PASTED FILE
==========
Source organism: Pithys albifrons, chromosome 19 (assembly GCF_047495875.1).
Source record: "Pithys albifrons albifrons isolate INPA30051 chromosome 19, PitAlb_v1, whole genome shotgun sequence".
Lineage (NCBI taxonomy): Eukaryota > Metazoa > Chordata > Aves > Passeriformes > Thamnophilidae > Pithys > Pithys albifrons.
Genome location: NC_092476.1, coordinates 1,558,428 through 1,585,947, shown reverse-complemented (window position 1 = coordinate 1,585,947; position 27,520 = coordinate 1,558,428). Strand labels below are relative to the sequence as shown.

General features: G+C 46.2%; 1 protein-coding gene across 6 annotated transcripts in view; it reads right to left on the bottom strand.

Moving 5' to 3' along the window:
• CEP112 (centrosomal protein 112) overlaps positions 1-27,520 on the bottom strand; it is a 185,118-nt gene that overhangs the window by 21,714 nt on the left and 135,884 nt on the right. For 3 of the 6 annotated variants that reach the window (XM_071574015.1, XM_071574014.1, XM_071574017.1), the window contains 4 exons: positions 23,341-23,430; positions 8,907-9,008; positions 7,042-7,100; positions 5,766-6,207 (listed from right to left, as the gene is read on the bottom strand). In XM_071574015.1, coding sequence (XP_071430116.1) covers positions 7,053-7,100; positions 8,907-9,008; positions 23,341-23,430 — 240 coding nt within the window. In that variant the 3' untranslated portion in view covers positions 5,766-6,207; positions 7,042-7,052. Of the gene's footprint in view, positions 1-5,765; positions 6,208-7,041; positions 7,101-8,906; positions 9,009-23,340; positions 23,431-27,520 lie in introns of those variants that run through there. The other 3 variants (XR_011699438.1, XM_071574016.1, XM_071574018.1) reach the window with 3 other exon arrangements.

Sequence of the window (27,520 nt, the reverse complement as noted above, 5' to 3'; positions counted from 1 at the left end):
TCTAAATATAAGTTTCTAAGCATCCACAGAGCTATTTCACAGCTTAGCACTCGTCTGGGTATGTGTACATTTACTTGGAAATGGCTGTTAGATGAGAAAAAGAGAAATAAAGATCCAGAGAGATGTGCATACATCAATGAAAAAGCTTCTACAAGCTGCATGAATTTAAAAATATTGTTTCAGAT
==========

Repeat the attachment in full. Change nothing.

Source organism: Pithys albifrons, chromosome 19 (assembly GCF_047495875.1).
Source record: "Pithys albifrons albifrons isolate INPA30051 chromosome 19, PitAlb_v1, whole genome shotgun sequence".
Lineage (NCBI taxonomy): Eukaryota > Metazoa > Chordata > Aves > Passeriformes > Thamnophilidae > Pithys > Pithys albifrons.
Genome location: NC_092476.1, coordinates 1,558,428 through 1,585,947, shown reverse-complemented (window position 1 = coordinate 1,585,947; position 27,520 = coordinate 1,558,428). Strand labels below are relative to the sequence as shown.

General features: G+C 46.2%; 1 protein-coding gene across 6 annotated transcripts in view; it reads right to left on the bottom strand.

Moving 5' to 3' along the window:
• CEP112 (centrosomal protein 112) overlaps positions 1-27,520 on the bottom strand; it is a 185,118-nt gene that overhangs the window by 21,714 nt on the left and 135,884 nt on the right. For 3 of the 6 annotated variants that reach the window (XM_071574015.1, XM_071574014.1, XM_071574017.1), the window contains 4 exons: positions 23,341-23,430; positions 8,907-9,008; positions 7,042-7,100; positions 5,766-6,207 (listed from right to left, as the gene is read on the bottom strand). In XM_071574015.1, coding sequence (XP_071430116.1) covers positions 7,053-7,100; positions 8,907-9,008; positions 23,341-23,430 — 240 coding nt within the window. In that variant the 3' untranslated portion in view covers positions 5,766-6,207; positions 7,042-7,052. Of the gene's footprint in view, positions 1-5,765; positions 6,208-7,041; positions 7,101-8,906; positions 9,009-23,340; positions 23,431-27,520 lie in introns of those variants that run through there. The other 3 variants (XR_011699438.1, XM_071574016.1, XM_071574018.1) reach the window with 3 other exon arrangements.

Sequence of the window (27,520 nt, the reverse complement as noted above, 5' to 3'; positions counted from 1 at the left end):
TCTAAATATAAGTTTCTAAGCATCCACAGAGCTATTTCACAGCTTAGCACTCGTCTGGGTATGTGTACATTTACTTGGAAATGGCTGTTAGATGAGAAAAAGAGAAATAAAGATCCAGAGAGATGTGCATACATCAATGAAAAAGCTTCTACAAGCTGCATGAATTTAAAAATATTGTTTCAGAT